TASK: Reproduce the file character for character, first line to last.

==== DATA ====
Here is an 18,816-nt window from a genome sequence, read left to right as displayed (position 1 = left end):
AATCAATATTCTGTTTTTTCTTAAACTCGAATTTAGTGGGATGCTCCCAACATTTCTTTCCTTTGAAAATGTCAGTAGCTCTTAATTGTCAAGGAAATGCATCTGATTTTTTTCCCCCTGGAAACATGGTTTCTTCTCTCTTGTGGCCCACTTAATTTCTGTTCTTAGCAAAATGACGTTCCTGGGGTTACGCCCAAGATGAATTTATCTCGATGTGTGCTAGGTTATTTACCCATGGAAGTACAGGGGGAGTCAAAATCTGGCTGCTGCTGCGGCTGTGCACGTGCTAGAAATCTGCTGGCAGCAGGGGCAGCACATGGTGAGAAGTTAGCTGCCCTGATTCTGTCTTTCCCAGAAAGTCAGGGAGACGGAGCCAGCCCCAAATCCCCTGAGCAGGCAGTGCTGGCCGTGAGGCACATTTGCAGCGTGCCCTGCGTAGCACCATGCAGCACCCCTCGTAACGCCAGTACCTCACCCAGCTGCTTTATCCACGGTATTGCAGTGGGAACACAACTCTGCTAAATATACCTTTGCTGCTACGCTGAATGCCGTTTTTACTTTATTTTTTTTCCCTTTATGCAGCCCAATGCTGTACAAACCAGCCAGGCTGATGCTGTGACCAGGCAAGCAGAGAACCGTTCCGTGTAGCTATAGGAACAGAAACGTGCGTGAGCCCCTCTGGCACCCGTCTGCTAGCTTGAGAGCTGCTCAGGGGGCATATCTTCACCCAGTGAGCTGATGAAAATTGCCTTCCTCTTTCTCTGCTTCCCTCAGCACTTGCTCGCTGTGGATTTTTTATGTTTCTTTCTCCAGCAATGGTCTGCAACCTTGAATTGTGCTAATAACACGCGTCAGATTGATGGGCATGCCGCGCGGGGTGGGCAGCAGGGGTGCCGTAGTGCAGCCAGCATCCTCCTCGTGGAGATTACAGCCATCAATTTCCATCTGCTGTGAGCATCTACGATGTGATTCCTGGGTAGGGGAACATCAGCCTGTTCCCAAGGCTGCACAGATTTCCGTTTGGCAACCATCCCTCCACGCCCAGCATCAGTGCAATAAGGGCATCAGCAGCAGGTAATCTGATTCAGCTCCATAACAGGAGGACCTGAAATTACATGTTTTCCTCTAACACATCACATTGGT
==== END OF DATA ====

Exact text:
Here is an 18,816-nt window from a genome sequence, read left to right as displayed (position 1 = left end):
AATCAATATTCTGTTTTTTCTTAAACTCGAATTTAGTGGGATGCTCCCAACATTTCTTTCCTTTGAAAATGTCAGTAGCTCTTAATTGTCAAGGAAATGCATCTGATTTTTTTCCCCCTGGAAACATGGTTTCTTCTCTCTTGTGGCCCACTTAATTTCTGTTCTTAGCAAAATGACGTTCCTGGGGTTACGCCCAAGATGAATTTATCTCGATGTGTGCTAGGTTATTTACCCATGGAAGTACAGGGGGAGTCAAAATCTGGCTGCTGCTGCGGCTGTGCACGTGCTAGAAATCTGCTGGCAGCAGGGGCAGCACATGGTGAGAAGTTAGCTGCCCTGATTCTGTCTTTCCCAGAAAGTCAGGGAGACGGAGCCAGCCCCAAATCCCCTGAGCAGGCAGTGCTGGCCGTGAGGCACATTTGCAGCGTGCCCTGCGTAGCACCATGCAGCACCCCTCGTAACGCCAGTACCTCACCCAGCTGCTTTATCCACGGTATTGCAGTGGGAACACAACTCTGCTAAATATACCTTTGCTGCTACGCTGAATGCCGTTTTTACTTTATTTTTTTTCCCTTTATGCAGCCCAATGCTGTACAAACCAGCCAGGCTGATGCTGTGACCAGGCAAGCAGAGAACCGTTCCGTGTAGCTATAGGAACAGAAACGTGCGTGAGCCCCTCTGGCACCCGTCTGCTAGCTTGAGAGCTGCTCAGGGGGCATATCTTCACCCAGTGAGCTGATGAAAATTGCCTTCCTCTTTCTCTGCTTCCCTCAGCACTTGCTCGCTGTGGATTTTTTATGTTTCTTTCTCCAGCAATGGTCTGCAACCTTGAATTGTGCTAATAACACGCGTCAGATTGATGGGCATGCCGCGCGGGGTGGGCAGCAGGGGTGCCGTAGTGCAGCCAGCATCCTCCTCGTGGAGATTACAGCCATCAATTTCCATCTGCTGTGAGCATCTACGATGTGATTCCTGGGTAGGGGAACATCAGCCTGTTCCCAAGGCTGCACAGATTTCCGTTTGGCAACCATCCCTCCACGCCCAGCATCAGTGCAATAAGGGCATCAGCAGCAGGTAATCTGATTCAGCTCCATAACAGGAGGACCTGAAATTACATGTTTTCCTCTAACACATCACATTGGT